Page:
Ukraine crisis: Mayor of second city Gennady Kernes fights for life after murder attempt is blamed on Kremlin
Country falls further into chaos with fears high-profile figures are now targets
The day began with the police station and administration building Konstantinovska being overrun; next the airport at Kramatorsk was attacked with rocket propelled grenades and then the mayor of Kharkiv was shot in the back. It ended in a vicious ambush on a demonstration in Donetsk. While America and the European Union impose new sanctions on Russia, violence and turmoil continues unabated in eastern Ukraine.
The attempted murder of Gennady Kernes, the mayor of the country’s second-largest city, raised fears that prominent public figures were being targeted for assassination. Last night he was “fighting for his life”, said his spokesman, after emergency surgery, with blame for the shooting leveled at both the Kremlin and extreme right wing groups.
Mr Kernes, a colourful character who regularly posted photographs of himself on social media taking part in sporting activities, was gunned down while he was out cycling, jogging, or swimming according to differing accounts of what took place. Valeriy Boyko, the director of Surgery institute in Kiev, where he was being treated, said the mayor “had suffered a very serious wound with a number of organs damaged”.
Kharkiv Mayor Gennady Kernes had emergency surgery after yesterday’s shooting (AP)
The 64-year-old billionaire businessman had been a fervent supporter of Victor Yanukovych, the overthrown president, and a fierce critic of Kiev’s Maidan, banning similar protests in Kharkiv under an emergency order which had been put in place to “avoid the spread of infectious diseases”.
Since then, however, he had sought to distance himself from Mr Yanukovych’s coterie and spoken out for a united Ukraine and those who want to take the region under Moscow’s rule. Zurab Alasania, the director general of the state-run National Television Company, charged: “The Russian Federation is identifying and liquidating key centres of resistance”. However, Sergey Borodkin, a separatist leader in Donbass who had been working with sympathisers in Kharkiv, dismissed the claim: “He was close to Yanukovych, he was against the Maidan, the fascists there hated him. We know that members of Right Sector [an ultra nationalist group] visited Kharkiv three weeks ago to plan attacks.”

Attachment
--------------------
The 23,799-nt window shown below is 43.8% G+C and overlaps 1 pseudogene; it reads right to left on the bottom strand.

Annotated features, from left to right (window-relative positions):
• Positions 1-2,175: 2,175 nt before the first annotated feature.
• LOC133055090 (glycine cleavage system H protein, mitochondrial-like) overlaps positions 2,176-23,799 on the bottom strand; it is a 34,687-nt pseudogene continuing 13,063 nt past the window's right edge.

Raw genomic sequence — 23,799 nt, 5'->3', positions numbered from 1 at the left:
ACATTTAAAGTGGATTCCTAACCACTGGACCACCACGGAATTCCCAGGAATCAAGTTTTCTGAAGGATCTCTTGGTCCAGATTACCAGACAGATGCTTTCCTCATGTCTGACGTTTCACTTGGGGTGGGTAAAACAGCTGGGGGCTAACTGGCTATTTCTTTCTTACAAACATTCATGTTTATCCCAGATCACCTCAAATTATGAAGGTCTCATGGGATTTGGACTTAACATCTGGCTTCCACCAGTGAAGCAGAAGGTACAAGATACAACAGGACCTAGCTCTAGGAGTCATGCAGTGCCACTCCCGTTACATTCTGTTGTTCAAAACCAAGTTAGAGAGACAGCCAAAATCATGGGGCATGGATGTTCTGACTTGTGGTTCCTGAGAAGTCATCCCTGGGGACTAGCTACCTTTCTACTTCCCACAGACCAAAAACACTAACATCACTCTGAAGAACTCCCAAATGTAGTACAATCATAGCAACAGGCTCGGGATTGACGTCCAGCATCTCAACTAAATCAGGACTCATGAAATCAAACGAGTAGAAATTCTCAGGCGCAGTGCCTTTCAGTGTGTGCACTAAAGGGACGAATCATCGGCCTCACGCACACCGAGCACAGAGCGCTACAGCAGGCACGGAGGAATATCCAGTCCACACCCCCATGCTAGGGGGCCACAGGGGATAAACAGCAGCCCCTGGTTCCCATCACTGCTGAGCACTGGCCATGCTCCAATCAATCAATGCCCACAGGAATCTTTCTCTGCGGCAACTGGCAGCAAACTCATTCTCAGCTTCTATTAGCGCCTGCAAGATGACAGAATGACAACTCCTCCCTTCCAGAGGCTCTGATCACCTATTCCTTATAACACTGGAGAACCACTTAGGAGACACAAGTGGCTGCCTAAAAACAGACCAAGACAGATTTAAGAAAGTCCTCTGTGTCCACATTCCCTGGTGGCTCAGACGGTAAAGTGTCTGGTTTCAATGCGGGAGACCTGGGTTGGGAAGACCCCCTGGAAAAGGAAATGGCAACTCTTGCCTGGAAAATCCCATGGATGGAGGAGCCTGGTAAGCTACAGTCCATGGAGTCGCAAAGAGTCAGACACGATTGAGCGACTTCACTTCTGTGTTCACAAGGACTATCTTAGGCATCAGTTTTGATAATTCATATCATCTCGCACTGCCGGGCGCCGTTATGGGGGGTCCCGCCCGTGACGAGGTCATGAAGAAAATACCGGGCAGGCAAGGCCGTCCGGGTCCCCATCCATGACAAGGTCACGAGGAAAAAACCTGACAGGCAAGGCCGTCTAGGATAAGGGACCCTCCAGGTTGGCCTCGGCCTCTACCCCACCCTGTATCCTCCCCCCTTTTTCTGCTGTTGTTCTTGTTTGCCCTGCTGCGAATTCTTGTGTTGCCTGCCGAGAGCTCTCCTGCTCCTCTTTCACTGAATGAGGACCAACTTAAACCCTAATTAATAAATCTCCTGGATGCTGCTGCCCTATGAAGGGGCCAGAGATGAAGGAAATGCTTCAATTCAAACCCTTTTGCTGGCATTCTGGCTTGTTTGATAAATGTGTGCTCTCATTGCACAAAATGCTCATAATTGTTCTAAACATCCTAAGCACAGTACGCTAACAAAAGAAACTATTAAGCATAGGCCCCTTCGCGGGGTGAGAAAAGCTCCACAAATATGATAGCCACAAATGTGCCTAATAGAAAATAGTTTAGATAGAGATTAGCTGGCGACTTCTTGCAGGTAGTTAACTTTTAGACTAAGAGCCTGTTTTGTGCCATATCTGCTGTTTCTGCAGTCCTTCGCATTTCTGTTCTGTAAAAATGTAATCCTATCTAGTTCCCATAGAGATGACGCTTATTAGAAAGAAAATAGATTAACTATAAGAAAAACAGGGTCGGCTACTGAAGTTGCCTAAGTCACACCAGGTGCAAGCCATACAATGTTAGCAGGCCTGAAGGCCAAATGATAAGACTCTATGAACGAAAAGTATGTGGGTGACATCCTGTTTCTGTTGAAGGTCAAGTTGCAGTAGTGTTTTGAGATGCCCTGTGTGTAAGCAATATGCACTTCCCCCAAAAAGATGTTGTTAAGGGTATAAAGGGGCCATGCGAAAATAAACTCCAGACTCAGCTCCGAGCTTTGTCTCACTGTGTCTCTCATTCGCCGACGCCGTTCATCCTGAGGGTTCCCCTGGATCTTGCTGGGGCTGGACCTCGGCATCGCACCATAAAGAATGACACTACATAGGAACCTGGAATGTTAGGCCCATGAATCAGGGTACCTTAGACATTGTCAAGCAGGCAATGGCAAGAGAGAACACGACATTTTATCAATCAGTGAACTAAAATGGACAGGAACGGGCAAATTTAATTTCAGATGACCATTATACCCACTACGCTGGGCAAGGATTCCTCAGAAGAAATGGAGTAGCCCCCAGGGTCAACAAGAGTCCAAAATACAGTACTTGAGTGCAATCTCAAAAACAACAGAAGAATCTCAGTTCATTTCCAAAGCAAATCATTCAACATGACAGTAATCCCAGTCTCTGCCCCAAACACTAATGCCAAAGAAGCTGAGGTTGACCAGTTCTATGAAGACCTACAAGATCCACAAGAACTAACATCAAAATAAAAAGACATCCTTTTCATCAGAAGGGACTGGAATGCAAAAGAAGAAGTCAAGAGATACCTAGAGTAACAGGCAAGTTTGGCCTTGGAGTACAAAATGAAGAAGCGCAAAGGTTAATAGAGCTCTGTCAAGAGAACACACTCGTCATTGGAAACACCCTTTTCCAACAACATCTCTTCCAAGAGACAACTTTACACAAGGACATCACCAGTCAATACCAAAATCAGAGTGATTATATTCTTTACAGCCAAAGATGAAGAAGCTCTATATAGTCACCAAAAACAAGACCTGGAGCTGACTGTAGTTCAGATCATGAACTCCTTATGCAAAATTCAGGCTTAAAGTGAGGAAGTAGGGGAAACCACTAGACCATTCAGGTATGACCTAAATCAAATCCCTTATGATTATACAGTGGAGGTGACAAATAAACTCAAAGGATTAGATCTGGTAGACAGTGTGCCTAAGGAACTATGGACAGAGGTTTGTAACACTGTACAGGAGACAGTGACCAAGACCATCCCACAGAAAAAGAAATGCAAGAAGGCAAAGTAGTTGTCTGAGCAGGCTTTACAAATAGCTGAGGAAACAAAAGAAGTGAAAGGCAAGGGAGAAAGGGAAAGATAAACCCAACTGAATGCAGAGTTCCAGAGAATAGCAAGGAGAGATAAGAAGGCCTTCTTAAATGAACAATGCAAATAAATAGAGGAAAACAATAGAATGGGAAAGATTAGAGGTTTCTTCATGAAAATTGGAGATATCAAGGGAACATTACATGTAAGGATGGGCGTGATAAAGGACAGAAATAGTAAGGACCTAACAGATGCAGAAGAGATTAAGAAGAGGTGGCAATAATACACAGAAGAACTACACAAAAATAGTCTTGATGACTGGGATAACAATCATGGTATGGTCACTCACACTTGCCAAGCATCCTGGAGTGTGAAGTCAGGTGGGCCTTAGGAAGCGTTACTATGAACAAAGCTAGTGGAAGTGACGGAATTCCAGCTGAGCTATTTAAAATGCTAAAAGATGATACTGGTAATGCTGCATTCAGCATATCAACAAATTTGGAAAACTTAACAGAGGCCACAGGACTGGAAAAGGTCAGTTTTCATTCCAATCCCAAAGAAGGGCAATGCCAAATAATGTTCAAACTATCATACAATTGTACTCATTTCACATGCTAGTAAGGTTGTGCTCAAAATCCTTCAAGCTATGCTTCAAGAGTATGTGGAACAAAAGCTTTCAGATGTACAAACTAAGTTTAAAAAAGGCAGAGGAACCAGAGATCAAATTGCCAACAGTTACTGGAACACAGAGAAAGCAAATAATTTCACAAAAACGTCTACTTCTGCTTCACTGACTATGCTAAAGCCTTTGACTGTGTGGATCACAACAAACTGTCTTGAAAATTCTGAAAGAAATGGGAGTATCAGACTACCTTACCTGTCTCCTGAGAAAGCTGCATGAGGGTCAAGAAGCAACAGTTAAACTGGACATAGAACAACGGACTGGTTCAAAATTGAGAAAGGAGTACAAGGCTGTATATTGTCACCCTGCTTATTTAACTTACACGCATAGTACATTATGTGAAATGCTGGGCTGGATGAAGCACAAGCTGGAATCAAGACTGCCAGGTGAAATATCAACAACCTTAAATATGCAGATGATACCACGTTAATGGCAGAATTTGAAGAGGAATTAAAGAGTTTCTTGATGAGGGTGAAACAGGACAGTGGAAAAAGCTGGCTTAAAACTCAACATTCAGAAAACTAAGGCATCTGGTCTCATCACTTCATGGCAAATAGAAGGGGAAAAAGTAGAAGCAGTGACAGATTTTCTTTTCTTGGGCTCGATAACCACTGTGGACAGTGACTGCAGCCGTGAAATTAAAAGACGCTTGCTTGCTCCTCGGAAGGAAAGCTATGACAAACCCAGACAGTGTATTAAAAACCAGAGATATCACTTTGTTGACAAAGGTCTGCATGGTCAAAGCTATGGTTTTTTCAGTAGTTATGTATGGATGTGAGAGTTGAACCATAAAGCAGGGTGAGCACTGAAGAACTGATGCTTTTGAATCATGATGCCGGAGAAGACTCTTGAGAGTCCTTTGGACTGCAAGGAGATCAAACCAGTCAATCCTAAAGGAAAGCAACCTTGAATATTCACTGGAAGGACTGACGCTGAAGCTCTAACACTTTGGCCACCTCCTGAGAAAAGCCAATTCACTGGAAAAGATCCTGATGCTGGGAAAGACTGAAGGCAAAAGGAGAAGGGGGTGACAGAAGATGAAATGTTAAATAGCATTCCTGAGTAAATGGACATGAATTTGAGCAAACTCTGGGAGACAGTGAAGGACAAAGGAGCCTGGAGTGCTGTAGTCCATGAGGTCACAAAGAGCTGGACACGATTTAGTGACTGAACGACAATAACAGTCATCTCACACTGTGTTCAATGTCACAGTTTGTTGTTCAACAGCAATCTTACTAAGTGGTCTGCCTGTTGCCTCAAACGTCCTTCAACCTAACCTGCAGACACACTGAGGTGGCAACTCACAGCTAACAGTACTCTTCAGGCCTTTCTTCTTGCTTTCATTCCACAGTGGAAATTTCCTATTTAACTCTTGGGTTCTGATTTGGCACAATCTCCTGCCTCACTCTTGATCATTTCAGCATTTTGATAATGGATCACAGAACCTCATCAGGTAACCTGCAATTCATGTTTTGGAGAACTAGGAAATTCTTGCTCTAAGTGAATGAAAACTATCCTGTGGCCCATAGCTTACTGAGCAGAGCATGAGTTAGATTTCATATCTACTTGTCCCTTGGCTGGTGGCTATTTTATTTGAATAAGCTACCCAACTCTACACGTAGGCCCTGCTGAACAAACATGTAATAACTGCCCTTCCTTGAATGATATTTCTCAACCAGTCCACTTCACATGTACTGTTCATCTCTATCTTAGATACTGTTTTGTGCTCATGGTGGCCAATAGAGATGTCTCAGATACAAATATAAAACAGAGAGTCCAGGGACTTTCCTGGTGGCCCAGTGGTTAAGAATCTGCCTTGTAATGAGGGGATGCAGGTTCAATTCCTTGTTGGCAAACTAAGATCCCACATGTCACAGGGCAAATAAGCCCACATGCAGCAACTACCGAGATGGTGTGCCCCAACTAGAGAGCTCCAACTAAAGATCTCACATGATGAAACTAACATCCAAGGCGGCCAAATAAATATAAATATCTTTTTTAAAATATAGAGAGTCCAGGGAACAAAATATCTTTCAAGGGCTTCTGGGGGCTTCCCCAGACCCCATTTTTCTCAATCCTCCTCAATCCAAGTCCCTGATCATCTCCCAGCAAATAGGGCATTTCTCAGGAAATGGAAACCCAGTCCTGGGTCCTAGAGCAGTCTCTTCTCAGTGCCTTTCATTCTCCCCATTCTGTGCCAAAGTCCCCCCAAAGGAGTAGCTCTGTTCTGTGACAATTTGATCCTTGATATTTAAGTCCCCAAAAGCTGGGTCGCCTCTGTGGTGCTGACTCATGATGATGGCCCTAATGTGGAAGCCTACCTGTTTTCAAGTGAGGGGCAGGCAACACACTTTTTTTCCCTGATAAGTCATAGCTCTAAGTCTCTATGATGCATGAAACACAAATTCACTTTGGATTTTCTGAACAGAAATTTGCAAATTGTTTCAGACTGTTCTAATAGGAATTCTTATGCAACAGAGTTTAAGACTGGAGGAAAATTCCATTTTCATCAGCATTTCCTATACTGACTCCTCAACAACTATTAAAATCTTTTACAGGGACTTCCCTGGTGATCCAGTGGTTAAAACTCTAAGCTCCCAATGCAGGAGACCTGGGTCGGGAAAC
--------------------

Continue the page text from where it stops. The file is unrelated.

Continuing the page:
Pro-Russian officials said Mr Kernes had made a public statement that he was being subjected to “political persecution”, adding that Arsen Avakov, Minister of Internal Affairs of Ukraine, could be linked to threats against Mr Kernes and the attack on him.
There is no evidence that Mr Avakov has any link to Monday’s shooting. The two men have, however, clashed in the past with Mr Avakov accusing Mr Kernes, to whom he lost the mayoral race in 2010, of organising gangs to attack Maidan protestors in Kiev.
There were other possible motives mooted for the attempt to kill him. Mr Kernes, who has convictions for theft and fraud, was allegedly linked in the past to organised crime. He is also one of the most prominent Jews in the country; there has been rise in anti-semitism recently, but the mayor’s colleagues say he had not received any threats on religious grounds.